It is a remarkable but true fact that our healthcare system seems almost programmed to kill the innovation that seeks to change it, much like the immune system seeks to kill invaders, even ones that might be good for the body. In the end, the investors in Health Hero had a good offer from Bosch Healthcare to acquire the company at a time when it appeared that it could be a decade or more before the government would make meaningful headway in the reimbursement of telemonitoring technology. With all the talk of ACOs and even the specific mention of telemonitoring in the PPACA, we are not really even close to a universal plan for telemonitoring reimbursement. Interestingly, there seems to be a huge new crop of companies trying to perfect the telemonitoring service delivery model hoping that Accountable Care Organizations will see the light. My fear for them is that it never really was an issue of product, it was an issue of will. We shall see how they fare in this alleged new world order.
The Zenios/Denend article also suggests that young companies have basically two ways to fund their growth: venture financing and corporate investment. Several of the other articles in the supplement discuss foundation/social investment entities as a third. I was surprised to see little mention of good old-fashioned bootstrapping here. There are two mentions of this idea in the overall supplement, both from entrepreneurs (Bill Starling and Chaim Indig) and they are really on to something. If, as many of the supplement’s authors correctly assert, the key to growth and financing is demonstrable evidence that your service innovation works, the best way to build company value is by financing your own growth through that phase and not seeking outside financing too early. By and large the capital requirements of services companies are not that dramatic in the companies’ early life. Entrepreneurs who can build value without outside investors stand to gain a great deal as the companies grow.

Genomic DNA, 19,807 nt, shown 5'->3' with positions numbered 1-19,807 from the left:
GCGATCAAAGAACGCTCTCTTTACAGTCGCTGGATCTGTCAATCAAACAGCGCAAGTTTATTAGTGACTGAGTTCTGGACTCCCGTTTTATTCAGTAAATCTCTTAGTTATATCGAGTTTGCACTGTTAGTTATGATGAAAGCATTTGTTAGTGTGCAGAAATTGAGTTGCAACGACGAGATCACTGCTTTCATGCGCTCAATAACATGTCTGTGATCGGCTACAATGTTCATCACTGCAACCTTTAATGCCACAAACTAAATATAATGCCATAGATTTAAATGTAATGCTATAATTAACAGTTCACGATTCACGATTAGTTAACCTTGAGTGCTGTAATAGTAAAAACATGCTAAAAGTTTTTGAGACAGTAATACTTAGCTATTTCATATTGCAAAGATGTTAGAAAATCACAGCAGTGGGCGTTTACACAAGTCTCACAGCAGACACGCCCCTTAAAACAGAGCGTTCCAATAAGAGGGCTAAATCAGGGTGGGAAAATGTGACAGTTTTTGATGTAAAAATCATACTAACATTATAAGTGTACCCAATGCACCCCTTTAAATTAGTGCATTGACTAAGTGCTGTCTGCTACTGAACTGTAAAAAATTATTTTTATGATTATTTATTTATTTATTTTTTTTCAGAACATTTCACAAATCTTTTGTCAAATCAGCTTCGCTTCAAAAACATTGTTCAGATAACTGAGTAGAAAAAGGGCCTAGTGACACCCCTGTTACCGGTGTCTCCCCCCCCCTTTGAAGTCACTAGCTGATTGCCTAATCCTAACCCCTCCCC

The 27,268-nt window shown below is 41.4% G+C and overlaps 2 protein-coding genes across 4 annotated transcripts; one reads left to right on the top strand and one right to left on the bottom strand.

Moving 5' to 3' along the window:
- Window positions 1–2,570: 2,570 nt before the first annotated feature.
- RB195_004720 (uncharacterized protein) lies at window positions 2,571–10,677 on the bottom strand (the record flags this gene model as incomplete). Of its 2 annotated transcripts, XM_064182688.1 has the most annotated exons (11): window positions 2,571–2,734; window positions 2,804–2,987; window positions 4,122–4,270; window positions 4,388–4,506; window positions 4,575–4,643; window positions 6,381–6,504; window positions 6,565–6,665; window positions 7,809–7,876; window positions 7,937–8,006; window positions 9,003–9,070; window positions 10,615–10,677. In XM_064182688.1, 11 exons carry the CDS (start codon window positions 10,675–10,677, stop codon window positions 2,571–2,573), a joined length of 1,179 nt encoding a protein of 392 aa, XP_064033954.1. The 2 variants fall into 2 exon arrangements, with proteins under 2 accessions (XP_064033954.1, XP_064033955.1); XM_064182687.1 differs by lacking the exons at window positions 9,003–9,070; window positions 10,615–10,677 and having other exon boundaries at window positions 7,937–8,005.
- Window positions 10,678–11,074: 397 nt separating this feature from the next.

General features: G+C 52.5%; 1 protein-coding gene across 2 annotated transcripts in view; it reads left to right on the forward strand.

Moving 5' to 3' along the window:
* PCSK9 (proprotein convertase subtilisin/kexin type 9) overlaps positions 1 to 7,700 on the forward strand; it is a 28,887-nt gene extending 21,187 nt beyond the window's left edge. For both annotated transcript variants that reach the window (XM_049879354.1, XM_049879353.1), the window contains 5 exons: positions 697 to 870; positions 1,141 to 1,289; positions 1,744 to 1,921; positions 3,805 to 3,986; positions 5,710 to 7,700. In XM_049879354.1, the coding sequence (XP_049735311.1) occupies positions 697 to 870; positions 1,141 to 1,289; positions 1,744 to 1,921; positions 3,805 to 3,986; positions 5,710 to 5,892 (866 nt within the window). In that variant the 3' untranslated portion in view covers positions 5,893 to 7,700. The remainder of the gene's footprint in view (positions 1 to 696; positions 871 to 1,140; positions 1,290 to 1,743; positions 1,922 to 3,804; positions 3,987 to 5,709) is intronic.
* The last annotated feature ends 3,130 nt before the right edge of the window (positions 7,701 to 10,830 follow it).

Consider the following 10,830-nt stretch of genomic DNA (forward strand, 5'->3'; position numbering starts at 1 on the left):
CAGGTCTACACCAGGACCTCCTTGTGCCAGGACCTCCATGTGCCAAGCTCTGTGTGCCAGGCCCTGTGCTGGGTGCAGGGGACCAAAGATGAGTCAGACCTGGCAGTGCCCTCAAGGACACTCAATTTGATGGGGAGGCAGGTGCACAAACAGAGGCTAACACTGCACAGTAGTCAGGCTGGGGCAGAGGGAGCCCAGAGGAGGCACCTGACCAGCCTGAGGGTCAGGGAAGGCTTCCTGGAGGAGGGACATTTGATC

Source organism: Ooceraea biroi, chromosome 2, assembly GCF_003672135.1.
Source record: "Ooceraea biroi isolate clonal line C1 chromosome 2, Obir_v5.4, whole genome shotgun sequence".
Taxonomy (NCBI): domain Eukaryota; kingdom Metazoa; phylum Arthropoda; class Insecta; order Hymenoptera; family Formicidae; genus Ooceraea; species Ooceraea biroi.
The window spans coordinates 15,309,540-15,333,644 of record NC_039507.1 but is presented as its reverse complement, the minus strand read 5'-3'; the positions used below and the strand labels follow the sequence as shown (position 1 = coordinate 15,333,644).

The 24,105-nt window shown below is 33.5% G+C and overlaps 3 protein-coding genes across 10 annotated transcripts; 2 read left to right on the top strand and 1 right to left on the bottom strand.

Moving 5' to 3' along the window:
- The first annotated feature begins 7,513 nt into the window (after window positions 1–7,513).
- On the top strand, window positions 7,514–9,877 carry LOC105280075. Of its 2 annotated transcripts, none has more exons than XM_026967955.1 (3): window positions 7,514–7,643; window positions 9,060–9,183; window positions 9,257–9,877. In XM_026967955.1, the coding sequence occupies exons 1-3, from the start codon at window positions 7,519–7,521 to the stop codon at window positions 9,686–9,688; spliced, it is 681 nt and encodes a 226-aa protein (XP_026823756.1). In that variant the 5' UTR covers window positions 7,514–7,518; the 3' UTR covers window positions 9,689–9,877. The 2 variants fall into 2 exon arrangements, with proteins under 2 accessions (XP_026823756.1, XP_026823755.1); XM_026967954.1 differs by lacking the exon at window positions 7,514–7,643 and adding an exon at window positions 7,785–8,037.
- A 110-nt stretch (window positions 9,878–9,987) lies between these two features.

We at Psilos see so many interesting services/IT companies that manage to scrape together $2-$3 million of revenue, but never quite get past that mark. One of the fatal mistakes they make is failing to build in early studies, in collaboration with their customers, that provide hard evidence that the service delivers meaningful savings. I wonder sometimes if they are afraid to find out if their hypotheses will play out in real life. All too often, when we ask for factual proof that their product delivers a meaningful return on investment to their customers (as specifically defined by their customers’ own objectives), we get an answer that sounds awfully like, “trust me, it works.” Asking a venture capitalist to trust you on this one is a little like asking your mom to believe you when she finds marijuana in your room and you tell her you’re just keeping it for a friend. We may say, “oh, ok” but we’re thinking, “dude, I may have been born at night, but it wasn’t last night.”